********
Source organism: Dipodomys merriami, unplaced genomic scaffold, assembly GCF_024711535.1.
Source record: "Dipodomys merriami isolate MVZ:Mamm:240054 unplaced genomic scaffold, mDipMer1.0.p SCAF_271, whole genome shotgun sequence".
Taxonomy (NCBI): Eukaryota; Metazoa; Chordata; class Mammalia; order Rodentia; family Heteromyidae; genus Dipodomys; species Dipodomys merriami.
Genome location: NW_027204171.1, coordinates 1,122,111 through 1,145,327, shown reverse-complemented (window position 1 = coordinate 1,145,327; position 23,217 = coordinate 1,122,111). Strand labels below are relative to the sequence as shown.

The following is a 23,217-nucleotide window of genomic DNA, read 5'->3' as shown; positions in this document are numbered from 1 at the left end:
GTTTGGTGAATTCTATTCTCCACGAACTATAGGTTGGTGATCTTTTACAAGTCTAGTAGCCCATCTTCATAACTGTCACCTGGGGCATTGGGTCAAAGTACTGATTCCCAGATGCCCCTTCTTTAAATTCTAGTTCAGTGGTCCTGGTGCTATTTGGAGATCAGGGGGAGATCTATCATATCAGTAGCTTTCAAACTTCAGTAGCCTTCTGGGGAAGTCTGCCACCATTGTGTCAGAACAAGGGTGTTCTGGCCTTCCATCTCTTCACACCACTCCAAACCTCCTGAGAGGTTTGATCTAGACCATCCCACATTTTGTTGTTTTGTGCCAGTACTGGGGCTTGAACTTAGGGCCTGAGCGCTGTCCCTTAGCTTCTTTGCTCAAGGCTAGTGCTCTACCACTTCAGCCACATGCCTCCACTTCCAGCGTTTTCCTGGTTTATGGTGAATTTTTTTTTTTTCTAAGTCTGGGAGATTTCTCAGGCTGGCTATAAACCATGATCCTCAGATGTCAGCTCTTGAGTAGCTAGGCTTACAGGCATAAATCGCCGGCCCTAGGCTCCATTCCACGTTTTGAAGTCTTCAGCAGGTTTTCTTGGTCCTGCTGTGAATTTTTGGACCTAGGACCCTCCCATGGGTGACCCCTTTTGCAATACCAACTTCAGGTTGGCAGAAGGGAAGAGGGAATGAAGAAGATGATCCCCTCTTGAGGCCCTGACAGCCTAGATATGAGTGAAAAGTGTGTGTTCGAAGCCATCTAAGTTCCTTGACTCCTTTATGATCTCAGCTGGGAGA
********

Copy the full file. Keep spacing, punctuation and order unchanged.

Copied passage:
Source organism: Dipodomys merriami, unplaced genomic scaffold, assembly GCF_024711535.1.
Source record: "Dipodomys merriami isolate MVZ:Mamm:240054 unplaced genomic scaffold, mDipMer1.0.p SCAF_271, whole genome shotgun sequence".
Taxonomy (NCBI): Eukaryota; Metazoa; Chordata; class Mammalia; order Rodentia; family Heteromyidae; genus Dipodomys; species Dipodomys merriami.
Genome location: NW_027204171.1, coordinates 1,122,111 through 1,145,327, shown reverse-complemented (window position 1 = coordinate 1,145,327; position 23,217 = coordinate 1,122,111). Strand labels below are relative to the sequence as shown.

The following is a 23,217-nucleotide window of genomic DNA, read 5'->3' as shown; positions in this document are numbered from 1 at the left end:
GTTTGGTGAATTCTATTCTCCACGAACTATAGGTTGGTGATCTTTTACAAGTCTAGTAGCCCATCTTCATAACTGTCACCTGGGGCATTGGGTCAAAGTACTGATTCCCAGATGCCCCTTCTTTAAATTCTAGTTCAGTGGTCCTGGTGCTATTTGGAGATCAGGGGGAGATCTATCATATCAGTAGCTTTCAAACTTCAGTAGCCTTCTGGGGAAGTCTGCCACCATTGTGTCAGAACAAGGGTGTTCTGGCCTTCCATCTCTTCACACCACTCCAAACCTCCTGAGAGGTTTGATCTAGACCATCCCACATTTTGTTGTTTTGTGCCAGTACTGGGGCTTGAACTTAGGGCCTGAGCGCTGTCCCTTAGCTTCTTTGCTCAAGGCTAGTGCTCTACCACTTCAGCCACATGCCTCCACTTCCAGCGTTTTCCTGGTTTATGGTGAATTTTTTTTTTTTCTAAGTCTGGGAGATTTCTCAGGCTGGCTATAAACCATGATCCTCAGATGTCAGCTCTTGAGTAGCTAGGCTTACAGGCATAAATCGCCGGCCCTAGGCTCCATTCCACGTTTTGAAGTCTTCAGCAGGTTTTCTTGGTCCTGCTGTGAATTTTTGGACCTAGGACCCTCCCATGGGTGACCCCTTTTGCAATACCAACTTCAGGTTGGCAGAAGGGAAGAGGGAATGAAGAAGATGATCCCCTCTTGAGGCCCTGACAGCCTAGATATGAGTGAAAAGTGTGTGTTCGAAGCCATCTAAGTTCCTTGACTCCTTTATGATCTCAGCTGGGAGA